Say hello to the LARGEST LEGO set yet – 10276 Colosseum. Coming in at 9,036 pieces, this amazing build is historic from whichever angle you look at it.
I’m so honoured to be able to bring you an early review of the LEGO Colosseum – the biggest LEGO set that’s currently available at retail stores.
LEGO’s interpretation of one of the most iconic landmarks in Rome and the world, the Roman Colosseum (also known as the Flavian Amphitheatre) is a dream for LEGO and history buffs, and in a year where international travel has ground to a halt, it feels especially poignant to end 2020 with a larger-than-life LEGO build of one of the most visited tourist destinations in the world.
Will this set make history and endure, just like the city of Rome? Is this set for me?
Be sure to read on for a closer look at LEGO 10276 Colosseum, and has a release date of 27 November 2020 globally on LEGO.com and your local LEGO store.
- LEGO 10276 Colosseum [US] – US$549.99
- LEGO 10276 Colosseum [AUS] – AU$749.99
- LEGO 10276 Colosseum [UK] – £449.99
- LEGO 10276 Colosseum [EU] – €499.99
- LEGO 10276 Colosseum [CAN] – CA$649.99
Thanks to LEGO for providing this set for review.
Set Number: 10276
Pieces: 9,036 (!)
Price: AU$749.99 | US$549.99 | £449.99 – Buy from LEGO.com [AU] [US] [UK]
Exclusive to: LEGO Brand Retail Stores, LEGO.com
Theme: 18+, Creator Expert
Release Date: 27 November 2020
This large (but not exactly to scale) set comes in a massive UCS Milennium Falcon/Star Destroyer-esque box – a sleek, back, minimalist box, which makes the model stand out in a really considered way.
At the top of the box is the words Colosseum and the Roman letters SPQR, an abbreviation for Senātus Populusque Rōmānus – which means The Roman Senate and People, a reference to the ancient Roman government.
The large box is home to 4 smaller boxes – which reference the 4 phases of this very long and arduous build.
You begin with a very sturdy foundation, to bear the weight of the entire Colosseum, and begin tackling the walls, first the inner sections, followed by the outer section as the Colosseum slowly takes shape.
As you may imagine, a 9,000+ piece set is going to take a long time to build. I didn’t quite count how long I took, but I was working on this, several hours a night after work for an entire week, and boy, was it painful.
Rome wasn’t built in a day, and you should not expect to complete the LEGO Colosseum in a day. To finish this review, I naturally had to rush through the build, which probably isn’t the ideal way to fully appreciate building this set.
That said, for a set of this size and scale, there is plenty of repetition and tediousness with the build, especially with the way the Colosseum is designed.
The inner and outer walls are constructed in sections, held together by 2-3 ball-joints to give it a convincing oval shape.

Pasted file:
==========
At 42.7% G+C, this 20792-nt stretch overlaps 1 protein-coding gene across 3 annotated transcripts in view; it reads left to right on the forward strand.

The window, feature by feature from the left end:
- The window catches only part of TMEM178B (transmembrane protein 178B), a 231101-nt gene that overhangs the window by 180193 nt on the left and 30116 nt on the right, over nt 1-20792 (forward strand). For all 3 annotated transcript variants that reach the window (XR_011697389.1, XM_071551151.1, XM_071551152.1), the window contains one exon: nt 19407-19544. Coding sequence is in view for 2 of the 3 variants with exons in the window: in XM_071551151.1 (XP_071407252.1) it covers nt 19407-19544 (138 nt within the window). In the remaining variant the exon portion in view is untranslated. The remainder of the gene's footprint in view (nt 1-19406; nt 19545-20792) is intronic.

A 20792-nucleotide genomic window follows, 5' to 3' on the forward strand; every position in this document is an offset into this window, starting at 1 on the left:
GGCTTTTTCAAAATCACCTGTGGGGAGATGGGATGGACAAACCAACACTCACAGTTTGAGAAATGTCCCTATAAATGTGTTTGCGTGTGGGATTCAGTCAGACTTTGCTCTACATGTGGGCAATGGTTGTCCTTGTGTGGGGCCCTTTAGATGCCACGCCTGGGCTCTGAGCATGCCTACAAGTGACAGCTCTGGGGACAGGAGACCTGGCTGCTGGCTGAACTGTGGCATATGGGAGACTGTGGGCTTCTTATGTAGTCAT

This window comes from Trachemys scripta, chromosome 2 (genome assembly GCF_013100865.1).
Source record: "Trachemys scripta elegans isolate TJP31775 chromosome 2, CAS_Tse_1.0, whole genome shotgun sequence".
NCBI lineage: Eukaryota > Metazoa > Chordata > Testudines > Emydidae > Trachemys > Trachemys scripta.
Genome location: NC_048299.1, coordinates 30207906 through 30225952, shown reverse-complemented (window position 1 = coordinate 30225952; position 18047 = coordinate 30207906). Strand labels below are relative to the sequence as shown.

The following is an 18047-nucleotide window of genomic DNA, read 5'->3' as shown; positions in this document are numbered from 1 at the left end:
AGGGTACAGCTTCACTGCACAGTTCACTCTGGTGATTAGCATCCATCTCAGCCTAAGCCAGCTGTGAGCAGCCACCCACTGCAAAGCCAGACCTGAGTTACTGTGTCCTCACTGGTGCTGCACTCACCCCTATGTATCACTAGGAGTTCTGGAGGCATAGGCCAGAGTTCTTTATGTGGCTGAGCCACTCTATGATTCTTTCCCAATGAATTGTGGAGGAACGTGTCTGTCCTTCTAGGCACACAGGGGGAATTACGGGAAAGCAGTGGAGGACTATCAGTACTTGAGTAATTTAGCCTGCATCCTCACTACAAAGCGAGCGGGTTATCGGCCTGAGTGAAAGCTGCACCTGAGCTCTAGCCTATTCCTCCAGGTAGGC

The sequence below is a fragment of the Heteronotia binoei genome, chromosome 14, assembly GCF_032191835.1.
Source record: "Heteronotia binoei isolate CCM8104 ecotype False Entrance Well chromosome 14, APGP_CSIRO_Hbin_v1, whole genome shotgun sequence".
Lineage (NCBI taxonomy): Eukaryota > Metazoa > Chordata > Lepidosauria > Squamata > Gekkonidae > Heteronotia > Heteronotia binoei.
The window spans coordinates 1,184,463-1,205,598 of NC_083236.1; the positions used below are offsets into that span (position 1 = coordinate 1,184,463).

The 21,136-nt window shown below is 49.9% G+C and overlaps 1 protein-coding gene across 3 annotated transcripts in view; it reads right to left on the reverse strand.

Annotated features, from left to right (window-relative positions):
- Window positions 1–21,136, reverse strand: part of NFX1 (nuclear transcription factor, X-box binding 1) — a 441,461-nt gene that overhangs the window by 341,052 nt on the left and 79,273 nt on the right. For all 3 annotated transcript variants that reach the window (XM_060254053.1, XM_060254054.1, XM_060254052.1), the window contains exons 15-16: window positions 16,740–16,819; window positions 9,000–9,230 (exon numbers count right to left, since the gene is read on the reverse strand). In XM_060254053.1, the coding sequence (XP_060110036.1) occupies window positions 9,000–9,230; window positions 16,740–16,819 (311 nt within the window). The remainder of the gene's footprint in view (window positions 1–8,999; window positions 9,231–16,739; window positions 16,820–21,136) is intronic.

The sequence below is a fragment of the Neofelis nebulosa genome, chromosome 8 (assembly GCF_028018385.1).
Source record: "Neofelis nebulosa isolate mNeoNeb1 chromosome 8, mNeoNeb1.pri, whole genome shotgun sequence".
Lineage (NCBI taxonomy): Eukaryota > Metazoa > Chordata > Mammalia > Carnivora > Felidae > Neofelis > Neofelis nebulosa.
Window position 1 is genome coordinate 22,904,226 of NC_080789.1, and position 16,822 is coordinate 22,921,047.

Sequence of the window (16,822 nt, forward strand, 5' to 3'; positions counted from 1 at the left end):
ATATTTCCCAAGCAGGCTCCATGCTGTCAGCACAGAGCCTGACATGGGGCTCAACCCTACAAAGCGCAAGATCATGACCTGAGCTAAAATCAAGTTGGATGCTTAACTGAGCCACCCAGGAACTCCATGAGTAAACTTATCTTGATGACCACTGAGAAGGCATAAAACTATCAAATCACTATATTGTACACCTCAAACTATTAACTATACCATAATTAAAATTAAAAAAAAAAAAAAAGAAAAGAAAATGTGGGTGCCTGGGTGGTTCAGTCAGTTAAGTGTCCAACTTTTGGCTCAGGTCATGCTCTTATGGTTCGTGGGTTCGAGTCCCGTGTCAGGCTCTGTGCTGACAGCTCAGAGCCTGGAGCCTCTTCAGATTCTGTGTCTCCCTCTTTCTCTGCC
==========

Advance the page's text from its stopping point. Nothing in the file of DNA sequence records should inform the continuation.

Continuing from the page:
Oh, and it’s likely that you won’t want to see another tan element for a while after you’re done with the build.
The repetition gets pretty bad in boxes 2 and 3, the middle part of the build, where there’s this massive stretch where you’re essentially building the same section that you almost slip into autopilot mode where you don’t need to glance at the instructions.
That said, the build tremendously improves in Box 4 as you feel like the end is in sight, and you start putting together the finishing touches to the LEGO Colosseum.
The end result, is jaw-dropping and something else. LEGO Designers Jamie Berard and Rok Zgalin have done an immense job translating the Colosseum to LEGO bricks, all while capturing intricate little details that make it look as incredible upclose as it is afar.
I’ve never been to the Colosseum in person (it’s on the bucket list), but Gladiator is my favourite movie and I’m a bit of a history buff, so I naturally enjoyed this set.
Set in the middle of the Colosseum is the hypogeum – an intricate labyrinth that runs beneath the colosseum filled with tunnels and cages – this is where they kept gladiators and animals before contests.
Did you know, before the hypogeum was constructed, they used to flood the arena in the Colosseum to re-enact epic naval battles?
It looks great when viewed from above.
On the inside, it’s almost hypnotic seeing columns upon columns of each different tier, sloping towards the middle.
The symmery is beautiful, and the tiers are punctuated by small flourishes here and there – an arch here, an opening there, or an exposed section that’s crumbling away.
It draws you in, often without a focal point and it’s easy to get lost in the lines.
The exteriors are give off a slightly different vibe – more eternal, grand and historic than the inside, thanks to the high arches and pillars that stand in defiance of time.
On the outer wall, you’re treated to arches upon arches, columns upon columns.
Look closely, and you’ll notice the differences amongst the dark tan columns. The new colour element introduced here to bring the Ionic column to life are skates, which appear in dark tan for the first time.
I really like the higher tiers, where the architecture becomes much more erratic, which look like the structure is crumbling or missing key sections – there are great columns, and the use of tan gold bars for their shape and texture is pretty inspired.
You will likely miss a lot of these details during the build, but when all the sections come together, it truly becomes something much bigger than the sum of its parts.